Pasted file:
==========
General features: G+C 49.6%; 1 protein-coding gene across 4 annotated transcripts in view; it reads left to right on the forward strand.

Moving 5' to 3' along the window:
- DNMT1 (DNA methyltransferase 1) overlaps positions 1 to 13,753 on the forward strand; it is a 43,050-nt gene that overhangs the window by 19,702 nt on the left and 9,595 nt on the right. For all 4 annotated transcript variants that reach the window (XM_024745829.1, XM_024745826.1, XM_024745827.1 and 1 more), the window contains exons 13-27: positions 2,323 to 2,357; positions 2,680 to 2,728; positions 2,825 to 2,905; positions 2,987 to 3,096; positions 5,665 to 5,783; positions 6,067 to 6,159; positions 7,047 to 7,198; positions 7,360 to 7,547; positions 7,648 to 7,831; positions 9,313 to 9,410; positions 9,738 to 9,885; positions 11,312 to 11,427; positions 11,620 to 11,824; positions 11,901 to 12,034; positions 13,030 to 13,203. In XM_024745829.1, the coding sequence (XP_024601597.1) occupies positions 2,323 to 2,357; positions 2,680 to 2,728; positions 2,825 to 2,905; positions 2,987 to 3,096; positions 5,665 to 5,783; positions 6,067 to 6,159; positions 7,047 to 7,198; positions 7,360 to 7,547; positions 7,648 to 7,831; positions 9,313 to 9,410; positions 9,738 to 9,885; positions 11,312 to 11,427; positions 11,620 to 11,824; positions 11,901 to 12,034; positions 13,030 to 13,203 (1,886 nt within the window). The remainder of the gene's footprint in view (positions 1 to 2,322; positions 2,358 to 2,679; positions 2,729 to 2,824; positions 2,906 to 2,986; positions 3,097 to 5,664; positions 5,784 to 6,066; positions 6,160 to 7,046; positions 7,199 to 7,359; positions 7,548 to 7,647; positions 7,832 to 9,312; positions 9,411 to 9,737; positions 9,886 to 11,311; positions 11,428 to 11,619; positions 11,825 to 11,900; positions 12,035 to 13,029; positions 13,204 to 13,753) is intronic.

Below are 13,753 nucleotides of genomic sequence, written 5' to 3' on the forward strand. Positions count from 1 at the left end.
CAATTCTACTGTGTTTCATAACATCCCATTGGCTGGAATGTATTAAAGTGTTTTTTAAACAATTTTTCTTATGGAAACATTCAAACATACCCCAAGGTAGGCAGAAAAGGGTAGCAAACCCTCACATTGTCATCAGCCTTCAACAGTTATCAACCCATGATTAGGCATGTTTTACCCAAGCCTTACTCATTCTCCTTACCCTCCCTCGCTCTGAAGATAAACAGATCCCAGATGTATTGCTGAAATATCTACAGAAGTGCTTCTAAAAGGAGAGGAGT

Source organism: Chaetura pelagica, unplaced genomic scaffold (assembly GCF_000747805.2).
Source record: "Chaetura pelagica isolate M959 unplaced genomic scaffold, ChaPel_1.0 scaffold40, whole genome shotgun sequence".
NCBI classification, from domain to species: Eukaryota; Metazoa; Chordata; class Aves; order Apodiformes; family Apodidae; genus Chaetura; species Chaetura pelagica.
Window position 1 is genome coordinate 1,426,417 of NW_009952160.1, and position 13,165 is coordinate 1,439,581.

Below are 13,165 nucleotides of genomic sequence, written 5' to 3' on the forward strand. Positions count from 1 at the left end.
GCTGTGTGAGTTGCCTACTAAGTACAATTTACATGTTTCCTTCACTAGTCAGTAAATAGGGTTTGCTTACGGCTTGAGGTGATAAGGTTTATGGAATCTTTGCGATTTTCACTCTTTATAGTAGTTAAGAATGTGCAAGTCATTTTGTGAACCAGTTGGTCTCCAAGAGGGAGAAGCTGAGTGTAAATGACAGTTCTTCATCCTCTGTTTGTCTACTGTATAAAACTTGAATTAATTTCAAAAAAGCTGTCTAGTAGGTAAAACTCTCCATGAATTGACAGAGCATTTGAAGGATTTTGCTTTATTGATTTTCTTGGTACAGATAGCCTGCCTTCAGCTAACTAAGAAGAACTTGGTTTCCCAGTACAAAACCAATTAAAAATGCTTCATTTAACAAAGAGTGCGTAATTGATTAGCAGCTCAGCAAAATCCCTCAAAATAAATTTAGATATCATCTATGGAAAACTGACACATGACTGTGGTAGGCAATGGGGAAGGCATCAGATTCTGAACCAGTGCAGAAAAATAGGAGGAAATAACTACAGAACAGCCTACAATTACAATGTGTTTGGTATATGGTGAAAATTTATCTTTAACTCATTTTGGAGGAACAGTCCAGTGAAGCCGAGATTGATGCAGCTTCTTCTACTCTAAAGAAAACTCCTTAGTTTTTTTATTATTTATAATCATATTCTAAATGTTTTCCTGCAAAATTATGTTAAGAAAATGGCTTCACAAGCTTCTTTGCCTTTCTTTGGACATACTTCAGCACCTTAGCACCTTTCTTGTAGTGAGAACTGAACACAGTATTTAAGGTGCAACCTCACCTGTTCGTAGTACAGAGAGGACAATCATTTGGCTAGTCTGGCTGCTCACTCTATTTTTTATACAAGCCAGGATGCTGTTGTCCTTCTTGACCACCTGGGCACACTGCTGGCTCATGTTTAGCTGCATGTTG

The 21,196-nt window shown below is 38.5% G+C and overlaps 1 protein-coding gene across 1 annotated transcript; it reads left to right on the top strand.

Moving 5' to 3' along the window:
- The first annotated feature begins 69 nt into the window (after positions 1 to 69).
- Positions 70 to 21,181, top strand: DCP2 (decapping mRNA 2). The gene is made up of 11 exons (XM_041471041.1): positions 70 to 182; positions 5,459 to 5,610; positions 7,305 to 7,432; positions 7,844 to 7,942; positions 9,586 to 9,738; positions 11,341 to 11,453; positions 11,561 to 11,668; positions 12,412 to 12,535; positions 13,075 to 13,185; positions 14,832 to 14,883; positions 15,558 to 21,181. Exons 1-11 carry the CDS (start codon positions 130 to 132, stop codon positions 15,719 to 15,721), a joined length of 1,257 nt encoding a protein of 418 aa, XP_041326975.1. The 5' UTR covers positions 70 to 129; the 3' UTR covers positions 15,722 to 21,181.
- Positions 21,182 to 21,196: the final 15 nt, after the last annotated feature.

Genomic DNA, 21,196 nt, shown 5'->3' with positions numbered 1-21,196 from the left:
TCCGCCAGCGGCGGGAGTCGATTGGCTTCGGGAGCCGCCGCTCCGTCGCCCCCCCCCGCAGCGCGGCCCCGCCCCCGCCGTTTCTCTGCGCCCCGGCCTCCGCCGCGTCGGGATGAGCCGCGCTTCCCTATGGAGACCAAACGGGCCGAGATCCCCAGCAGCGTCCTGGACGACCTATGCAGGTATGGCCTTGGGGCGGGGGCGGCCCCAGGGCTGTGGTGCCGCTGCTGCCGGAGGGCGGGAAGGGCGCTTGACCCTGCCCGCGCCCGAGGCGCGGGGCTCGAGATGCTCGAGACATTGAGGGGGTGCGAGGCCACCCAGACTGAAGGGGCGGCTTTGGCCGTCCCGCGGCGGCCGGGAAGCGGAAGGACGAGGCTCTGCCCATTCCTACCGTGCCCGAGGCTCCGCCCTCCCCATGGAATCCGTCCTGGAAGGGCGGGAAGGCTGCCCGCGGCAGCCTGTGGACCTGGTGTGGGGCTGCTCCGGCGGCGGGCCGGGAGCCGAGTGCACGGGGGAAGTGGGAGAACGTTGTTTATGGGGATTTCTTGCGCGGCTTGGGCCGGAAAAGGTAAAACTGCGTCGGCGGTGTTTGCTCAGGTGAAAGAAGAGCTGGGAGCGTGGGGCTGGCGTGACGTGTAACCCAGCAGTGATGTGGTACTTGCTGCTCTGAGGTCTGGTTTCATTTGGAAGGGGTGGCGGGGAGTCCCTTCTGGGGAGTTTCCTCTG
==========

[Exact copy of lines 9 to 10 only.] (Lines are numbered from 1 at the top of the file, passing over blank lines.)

Window position 1 is genome coordinate 1,426,417 of NW_009952160.1, and position 13,165 is coordinate 1,439,581.

Below are 13,165 nucleotides of genomic sequence, written 5' to 3' on the forward strand. Positions count from 1 at the left end.